Saturday, May 3, 2008
From the New York Times: HUNTSVILLE, Tex. — Here in the nation’s leading death-penalty state, and some of the 35 others with capital punishment, execution dockets are quickly filling up.
Less than three weeks after a United States Supreme Court ruling ended a seven-month moratorium on lethal injections, at least 14 execution dates have been set in six states between May 6 and October.
Tennessee director of clinical programs Ben Barton raised $200 for summer public interest fellowships by auctioning off the right to shave his head into a mohawk. Yikes, makes my karaoke offer seem like chicken-shit now (although it usually raises a couple hundred).
American University CrimProf Ira Robbins has posted Digitus Impudicus: The Middle Finger and the Law on SSRN. Here's the abstract:
The middle finger is one of the most commonly used insulting gestures in the United States. The finger, which is used to convey a wide range of emotions, is visible on streets and highways, in schools, shopping malls, and sporting events, in courts and execution chambers, in advertisements and on magazine covers, and even on the hallowed floor of the United States Senate. Despite its ubiquity, however, as a number of recent cases demonstrate, those who use the middle finger in public run the risk of being stopped, arrested, prosecuted, fined, and even incarcerated under disorderly conduct or breach of peace statutes and ordinances.
This Article argues that, although most convictions are ultimately overturned on appeal, the pursuit of criminal sanctions for use of the middle finger infringes on First Amendment rights, violates fundamental principles of criminal justice, wastes valuable judicial resources, and defies good sense. Indeed, the Supreme Court has consistently held that speech may not be prohibited simply because some may find it offensive. Criminal law generally aims to protect persons, property, or the state from serious harm, but use of the middle finger simply does not raise these concerns.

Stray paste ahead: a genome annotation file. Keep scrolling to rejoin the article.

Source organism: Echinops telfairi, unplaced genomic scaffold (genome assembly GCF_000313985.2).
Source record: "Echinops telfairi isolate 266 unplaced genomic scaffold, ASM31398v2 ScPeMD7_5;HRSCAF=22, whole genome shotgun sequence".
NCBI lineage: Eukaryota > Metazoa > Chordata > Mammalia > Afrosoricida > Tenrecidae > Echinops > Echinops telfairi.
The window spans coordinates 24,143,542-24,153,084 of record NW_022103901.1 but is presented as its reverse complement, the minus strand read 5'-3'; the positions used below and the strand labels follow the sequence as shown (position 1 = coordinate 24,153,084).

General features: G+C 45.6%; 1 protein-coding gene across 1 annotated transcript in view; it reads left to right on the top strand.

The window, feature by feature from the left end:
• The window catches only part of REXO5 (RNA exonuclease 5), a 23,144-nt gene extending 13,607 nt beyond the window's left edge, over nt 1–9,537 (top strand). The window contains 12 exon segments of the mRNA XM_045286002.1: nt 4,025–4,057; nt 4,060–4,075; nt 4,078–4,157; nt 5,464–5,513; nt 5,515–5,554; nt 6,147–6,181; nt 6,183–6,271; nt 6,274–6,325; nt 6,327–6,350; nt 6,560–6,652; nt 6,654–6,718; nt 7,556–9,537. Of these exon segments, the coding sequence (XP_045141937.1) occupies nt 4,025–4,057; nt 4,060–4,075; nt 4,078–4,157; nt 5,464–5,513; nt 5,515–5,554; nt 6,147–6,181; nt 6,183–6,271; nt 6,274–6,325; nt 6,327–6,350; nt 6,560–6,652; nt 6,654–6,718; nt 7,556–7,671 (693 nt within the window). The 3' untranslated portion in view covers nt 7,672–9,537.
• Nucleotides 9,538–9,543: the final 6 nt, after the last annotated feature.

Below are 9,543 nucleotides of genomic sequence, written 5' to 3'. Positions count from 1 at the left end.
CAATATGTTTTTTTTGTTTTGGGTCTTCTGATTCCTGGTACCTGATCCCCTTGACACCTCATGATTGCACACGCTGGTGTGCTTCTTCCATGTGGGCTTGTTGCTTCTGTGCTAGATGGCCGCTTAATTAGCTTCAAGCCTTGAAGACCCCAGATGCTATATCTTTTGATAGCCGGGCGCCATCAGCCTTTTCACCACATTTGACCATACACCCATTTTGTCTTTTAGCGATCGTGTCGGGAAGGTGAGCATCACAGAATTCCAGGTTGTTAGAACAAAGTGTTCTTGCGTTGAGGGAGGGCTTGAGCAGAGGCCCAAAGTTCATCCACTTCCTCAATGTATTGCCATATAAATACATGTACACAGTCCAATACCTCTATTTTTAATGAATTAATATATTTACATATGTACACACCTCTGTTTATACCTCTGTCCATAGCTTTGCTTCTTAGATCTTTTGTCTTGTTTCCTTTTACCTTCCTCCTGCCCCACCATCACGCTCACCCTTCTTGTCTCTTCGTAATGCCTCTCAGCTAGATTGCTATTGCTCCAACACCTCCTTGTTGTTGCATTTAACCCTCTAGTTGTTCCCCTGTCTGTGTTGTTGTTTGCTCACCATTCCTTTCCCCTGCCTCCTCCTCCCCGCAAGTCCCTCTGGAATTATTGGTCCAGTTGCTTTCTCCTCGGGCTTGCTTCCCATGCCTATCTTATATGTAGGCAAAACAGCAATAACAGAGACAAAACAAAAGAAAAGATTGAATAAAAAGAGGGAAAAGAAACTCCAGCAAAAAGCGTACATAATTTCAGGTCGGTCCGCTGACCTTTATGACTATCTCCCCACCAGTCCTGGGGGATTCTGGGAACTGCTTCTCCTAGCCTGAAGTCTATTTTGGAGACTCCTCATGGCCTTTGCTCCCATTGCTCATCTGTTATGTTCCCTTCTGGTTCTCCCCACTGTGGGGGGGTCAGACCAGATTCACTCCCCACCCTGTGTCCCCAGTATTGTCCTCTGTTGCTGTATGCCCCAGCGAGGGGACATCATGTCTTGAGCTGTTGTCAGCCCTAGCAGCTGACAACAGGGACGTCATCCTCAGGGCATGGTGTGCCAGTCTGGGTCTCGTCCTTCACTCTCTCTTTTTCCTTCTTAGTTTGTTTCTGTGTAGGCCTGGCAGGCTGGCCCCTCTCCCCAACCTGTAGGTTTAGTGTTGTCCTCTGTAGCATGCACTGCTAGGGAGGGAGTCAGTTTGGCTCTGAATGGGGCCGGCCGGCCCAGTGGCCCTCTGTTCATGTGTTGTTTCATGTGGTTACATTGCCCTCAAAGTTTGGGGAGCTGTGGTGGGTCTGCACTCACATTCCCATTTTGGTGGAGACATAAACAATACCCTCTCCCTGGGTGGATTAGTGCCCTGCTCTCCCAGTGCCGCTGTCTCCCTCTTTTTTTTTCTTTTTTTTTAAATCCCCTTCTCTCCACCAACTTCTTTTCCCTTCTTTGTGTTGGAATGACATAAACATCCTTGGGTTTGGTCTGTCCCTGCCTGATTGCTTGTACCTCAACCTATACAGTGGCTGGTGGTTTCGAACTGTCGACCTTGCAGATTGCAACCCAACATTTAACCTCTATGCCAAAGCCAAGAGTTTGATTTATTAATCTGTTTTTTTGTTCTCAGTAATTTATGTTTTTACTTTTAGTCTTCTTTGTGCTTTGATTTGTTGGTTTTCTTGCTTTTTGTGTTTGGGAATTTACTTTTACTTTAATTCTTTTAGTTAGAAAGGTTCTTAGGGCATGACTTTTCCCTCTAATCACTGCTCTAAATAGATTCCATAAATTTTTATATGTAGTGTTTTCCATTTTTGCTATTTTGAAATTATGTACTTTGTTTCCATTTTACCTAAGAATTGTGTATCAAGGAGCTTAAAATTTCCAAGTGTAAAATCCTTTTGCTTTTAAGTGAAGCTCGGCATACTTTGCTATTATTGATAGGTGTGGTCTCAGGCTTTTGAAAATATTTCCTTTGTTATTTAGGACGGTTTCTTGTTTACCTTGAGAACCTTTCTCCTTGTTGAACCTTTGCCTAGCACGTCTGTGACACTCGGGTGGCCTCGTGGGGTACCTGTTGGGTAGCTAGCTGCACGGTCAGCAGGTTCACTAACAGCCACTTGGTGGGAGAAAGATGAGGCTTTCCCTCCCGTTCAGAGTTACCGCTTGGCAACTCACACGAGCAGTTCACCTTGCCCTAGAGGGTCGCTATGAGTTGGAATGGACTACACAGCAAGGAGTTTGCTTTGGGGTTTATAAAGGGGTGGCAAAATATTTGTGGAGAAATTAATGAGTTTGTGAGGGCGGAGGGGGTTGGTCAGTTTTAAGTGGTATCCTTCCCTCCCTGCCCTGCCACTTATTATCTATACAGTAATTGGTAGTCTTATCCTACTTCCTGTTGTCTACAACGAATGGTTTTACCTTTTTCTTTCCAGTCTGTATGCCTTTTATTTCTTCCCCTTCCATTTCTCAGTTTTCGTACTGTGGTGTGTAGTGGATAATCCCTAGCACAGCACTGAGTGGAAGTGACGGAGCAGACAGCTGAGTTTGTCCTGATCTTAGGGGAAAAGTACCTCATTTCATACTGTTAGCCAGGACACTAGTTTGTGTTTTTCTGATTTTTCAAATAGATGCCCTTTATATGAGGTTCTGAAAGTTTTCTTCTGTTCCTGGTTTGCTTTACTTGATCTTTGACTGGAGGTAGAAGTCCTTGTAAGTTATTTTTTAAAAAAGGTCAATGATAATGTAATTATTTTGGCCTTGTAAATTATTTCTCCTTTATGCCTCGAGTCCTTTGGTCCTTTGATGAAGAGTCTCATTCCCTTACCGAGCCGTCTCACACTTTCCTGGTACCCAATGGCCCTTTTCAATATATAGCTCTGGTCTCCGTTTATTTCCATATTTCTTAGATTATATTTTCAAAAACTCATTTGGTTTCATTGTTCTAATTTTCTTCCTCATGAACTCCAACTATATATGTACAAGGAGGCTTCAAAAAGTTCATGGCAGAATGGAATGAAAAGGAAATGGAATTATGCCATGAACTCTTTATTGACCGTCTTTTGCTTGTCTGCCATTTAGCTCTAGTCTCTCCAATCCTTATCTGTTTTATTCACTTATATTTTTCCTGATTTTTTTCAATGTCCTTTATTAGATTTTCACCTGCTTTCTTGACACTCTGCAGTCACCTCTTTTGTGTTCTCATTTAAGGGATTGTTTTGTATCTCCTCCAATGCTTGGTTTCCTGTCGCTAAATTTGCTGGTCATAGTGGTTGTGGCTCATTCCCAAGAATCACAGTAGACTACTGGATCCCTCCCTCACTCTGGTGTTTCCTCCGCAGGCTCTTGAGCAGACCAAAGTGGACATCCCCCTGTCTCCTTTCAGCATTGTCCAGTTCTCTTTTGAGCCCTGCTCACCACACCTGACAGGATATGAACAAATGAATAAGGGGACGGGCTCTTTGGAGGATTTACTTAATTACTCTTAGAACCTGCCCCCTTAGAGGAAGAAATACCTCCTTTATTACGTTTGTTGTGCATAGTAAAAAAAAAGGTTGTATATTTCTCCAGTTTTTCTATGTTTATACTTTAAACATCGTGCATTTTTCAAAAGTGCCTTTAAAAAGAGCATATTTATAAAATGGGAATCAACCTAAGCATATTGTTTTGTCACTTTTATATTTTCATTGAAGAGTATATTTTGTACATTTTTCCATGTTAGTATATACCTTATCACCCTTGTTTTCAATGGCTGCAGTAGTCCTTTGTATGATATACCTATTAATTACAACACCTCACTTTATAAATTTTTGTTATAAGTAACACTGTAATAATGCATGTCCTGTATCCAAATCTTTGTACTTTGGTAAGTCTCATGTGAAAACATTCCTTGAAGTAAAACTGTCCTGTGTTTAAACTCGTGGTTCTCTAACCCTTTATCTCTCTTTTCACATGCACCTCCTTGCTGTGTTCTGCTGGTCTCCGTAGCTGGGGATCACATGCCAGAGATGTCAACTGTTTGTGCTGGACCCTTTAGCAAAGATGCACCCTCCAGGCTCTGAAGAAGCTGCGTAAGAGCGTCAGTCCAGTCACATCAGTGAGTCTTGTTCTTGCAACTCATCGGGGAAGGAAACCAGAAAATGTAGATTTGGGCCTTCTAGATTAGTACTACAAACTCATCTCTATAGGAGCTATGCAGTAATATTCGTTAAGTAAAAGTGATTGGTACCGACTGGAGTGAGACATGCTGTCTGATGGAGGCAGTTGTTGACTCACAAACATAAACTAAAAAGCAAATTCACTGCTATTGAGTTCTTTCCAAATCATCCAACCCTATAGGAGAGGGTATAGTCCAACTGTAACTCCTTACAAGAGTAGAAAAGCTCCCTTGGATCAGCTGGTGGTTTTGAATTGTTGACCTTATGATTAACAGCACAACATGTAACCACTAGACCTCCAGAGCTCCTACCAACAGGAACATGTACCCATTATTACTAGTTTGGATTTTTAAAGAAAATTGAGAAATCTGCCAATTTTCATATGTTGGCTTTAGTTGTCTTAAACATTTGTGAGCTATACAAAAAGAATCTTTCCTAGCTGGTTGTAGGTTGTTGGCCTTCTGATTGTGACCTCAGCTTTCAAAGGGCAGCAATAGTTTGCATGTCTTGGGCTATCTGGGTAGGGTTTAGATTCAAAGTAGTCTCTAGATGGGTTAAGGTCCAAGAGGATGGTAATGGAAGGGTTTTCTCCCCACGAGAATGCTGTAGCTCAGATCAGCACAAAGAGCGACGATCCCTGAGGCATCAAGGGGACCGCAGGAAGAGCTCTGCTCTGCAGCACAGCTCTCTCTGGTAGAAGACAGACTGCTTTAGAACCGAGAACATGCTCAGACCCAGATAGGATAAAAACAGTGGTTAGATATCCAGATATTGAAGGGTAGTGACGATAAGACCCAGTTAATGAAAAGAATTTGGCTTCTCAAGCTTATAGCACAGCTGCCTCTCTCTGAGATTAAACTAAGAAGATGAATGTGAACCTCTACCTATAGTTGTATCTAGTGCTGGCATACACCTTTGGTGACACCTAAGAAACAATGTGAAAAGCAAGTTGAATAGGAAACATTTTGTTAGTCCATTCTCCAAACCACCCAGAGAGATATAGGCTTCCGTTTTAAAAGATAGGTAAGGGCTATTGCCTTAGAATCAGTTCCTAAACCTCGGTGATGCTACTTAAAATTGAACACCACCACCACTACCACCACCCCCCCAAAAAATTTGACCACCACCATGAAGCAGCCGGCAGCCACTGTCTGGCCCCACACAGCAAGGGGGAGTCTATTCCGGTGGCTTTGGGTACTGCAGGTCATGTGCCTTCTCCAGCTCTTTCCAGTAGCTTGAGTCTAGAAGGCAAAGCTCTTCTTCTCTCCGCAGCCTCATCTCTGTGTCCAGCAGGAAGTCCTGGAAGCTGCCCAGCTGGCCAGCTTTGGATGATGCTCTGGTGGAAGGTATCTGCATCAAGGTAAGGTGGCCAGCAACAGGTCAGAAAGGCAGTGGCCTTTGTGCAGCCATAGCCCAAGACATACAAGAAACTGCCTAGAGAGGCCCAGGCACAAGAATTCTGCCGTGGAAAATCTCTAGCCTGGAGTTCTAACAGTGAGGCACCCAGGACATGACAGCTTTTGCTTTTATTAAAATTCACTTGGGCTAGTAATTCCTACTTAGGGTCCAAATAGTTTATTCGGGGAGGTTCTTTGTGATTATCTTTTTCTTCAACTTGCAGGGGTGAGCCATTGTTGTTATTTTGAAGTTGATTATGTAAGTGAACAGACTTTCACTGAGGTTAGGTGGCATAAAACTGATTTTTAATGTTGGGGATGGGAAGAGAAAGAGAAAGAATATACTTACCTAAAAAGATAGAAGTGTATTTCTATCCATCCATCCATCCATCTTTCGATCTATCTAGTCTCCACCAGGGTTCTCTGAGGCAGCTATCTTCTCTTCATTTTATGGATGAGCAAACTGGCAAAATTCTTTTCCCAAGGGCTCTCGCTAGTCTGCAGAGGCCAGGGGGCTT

Article here. Be sure to read footnote 34.........
Thursday, May 1, 2008
From abcnews.com: Florida police are investigating the apparent suicide of a woman they believe to be the so-called D.C. Madam, who was found dead in the Florida mobile home of the madam's mother Thursday.
The madam, Deborah Jeane Palfrey, was recently convicted on federal charges stemming from operating a prostitution service in the Washington, D.C. area with a number of high-profile clients. She was scheduled to be sentenced July 24. Rest of Article. . . [Mark Godsey]
From star-telegram.com: After seeking the release of two wrongfully convicted men in about two weeks, Dallas County District Attorney Craig Watkins said he will lobby in Austin for criminal justice changes, including establishment of conviction integrity units across the state.
Watkins talked about the need to double-check the veracity of the system after a court hearing Tuesday in which James Lee Woodard, 55, was set free after serving more than 27 years behind bars for a murder in 1980 that he did not commit.
"This is a perfect time to do it," Watkins said. "We have to look at it. We have to balance that time when we are being a politician, and when we are a human being."
If the Texas Court of Criminal Appeals agrees to vacate Woodard's sentence, he would be the 17th inmate to be cleared in Dallas County by DNA evidence since 2001 and the longest-serving inmate in the country to be cleared by additional testing of evidence.
Watkins this month asked for a similar resolution for Thomas McGowan, 49, who served 23 years behind bars for a sexual assault and burglary he did not commit.
Jeff Blackburn, chief counsel of the Innocence Project of Texas, which investigated Woodard's case, said other reforms should include a public defender's office, punishment of prosecutors who break the rules and opening the courts to inmates pursuing innocence claims.
"We like to pretend the system in this state works," Blackburn said. "But we've got to stop lying to each other." Rest of Article. . . [Mark Godsey]
Tuesday, April 29, 2008